Spanning more than 200 countries and 50 states, clinical trials explore new, experimental therapies and medicinal treatments that will impact medicine for centuries to come. These treatments can range from new standard pill capsules to medical devices, from vaccines to blood products or gene therapies, and even behavioral or surgical procedures; but, every study Improves researcher’s understanding of the way drug therapies affect common ailments.
Some of the exciting breakthroughs that researchers are currently working on include:
- A new drug to treat Parkinson’s disease emerged in the medical world earlier this year after a clinical trial conducted by Newron Pharmaceuticals;
- A cancer treatment was recently approved after being produced by Novartis Pharmaceuticals;
- Studies are being conducted for slowing down and treating Alzheimer’s disease;
- Science backing the usage of daily vitamins and dietary supplements to prevent or slow illness would not exist without clinical trials.
But in order to conduct groundbreaking research, clinical researchers must first go through a lengthy process before study participants even enter the equation.
Before beginning clinical research among humans, drug developers must first conduct preclinical treatments either in a lab or with animals—in vitro or in vivo. They must then submit an Investigational New Drug (IND) application to the US Food and Drug Administration (FDA).
The IND must include, but is not limited to, data from the preclinical trials and specific protocol for the study in question including volunteer selection criteria, length of study and whether there will be a control group. It is only after preclinical treatments, IND application approval, carefully monitored clinical trials and submission of a New Drug Application (NDA) that new medical treatments can be approved by the FDA.
Clinical trials are conducted in an attempt to answer questions about potential drug development:
- How is it absorbed/distributed/metabolized/excreted?
- What are the potential benefits and/or side effects?
- What is the best dosage and usage method?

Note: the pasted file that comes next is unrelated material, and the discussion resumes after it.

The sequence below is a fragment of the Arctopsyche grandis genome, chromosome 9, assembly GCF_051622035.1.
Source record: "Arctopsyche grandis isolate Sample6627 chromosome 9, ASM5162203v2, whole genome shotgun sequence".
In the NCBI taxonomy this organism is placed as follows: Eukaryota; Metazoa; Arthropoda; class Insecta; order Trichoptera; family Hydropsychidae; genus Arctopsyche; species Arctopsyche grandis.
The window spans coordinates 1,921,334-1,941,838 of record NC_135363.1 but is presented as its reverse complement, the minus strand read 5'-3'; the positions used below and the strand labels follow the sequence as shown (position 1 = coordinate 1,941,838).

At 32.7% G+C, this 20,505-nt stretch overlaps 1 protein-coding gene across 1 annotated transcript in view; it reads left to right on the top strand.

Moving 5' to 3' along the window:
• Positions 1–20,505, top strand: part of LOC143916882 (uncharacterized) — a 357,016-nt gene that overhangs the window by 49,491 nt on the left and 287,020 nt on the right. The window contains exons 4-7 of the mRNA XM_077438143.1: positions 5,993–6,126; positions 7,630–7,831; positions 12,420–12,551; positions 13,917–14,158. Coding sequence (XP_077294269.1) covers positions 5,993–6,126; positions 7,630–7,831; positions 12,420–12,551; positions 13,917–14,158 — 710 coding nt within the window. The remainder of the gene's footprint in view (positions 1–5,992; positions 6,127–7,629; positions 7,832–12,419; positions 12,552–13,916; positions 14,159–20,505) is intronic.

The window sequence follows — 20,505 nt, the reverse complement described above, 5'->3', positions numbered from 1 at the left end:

- How are people of different groups (race, gender, age, etc.) affected?
- How does it interact with other drugs or treatments?
- How does it compare to similar drugs?
The duration of a clinical trial can range from several weeks to several years. Once a study is completed, it will take even more time to analyze the data and summarize the results, often in an academic or medical journal.
Many studies listed on ClinicalTrials.gov will include a summary of results within a year of the study’s completion. Even if the results did not quite meet the goals of the researchers, it is important to continuously share the results in order to keep researchers asking questions and moving forward in the research process.
Significant breakthroughs in medical research have only been possible because of the participation of volunteer participation—healthy and unhealthy—in clinical trials.
Learn More About Clinical Research
ClinicalTrials.gov and CenterWatch.com are just two resources for finding clinical trials that are actively recruiting participants. Additionally, you can ask your own doctor or community hospital if they are involved in clinical trials, or check out the website of an organization focused on a specific disease or disability.
OCRC offers opportunities to become involved in clinical trials and research study, which can be found on our Current Studies page. You can always contact us to inquire further about volunteer opportunities.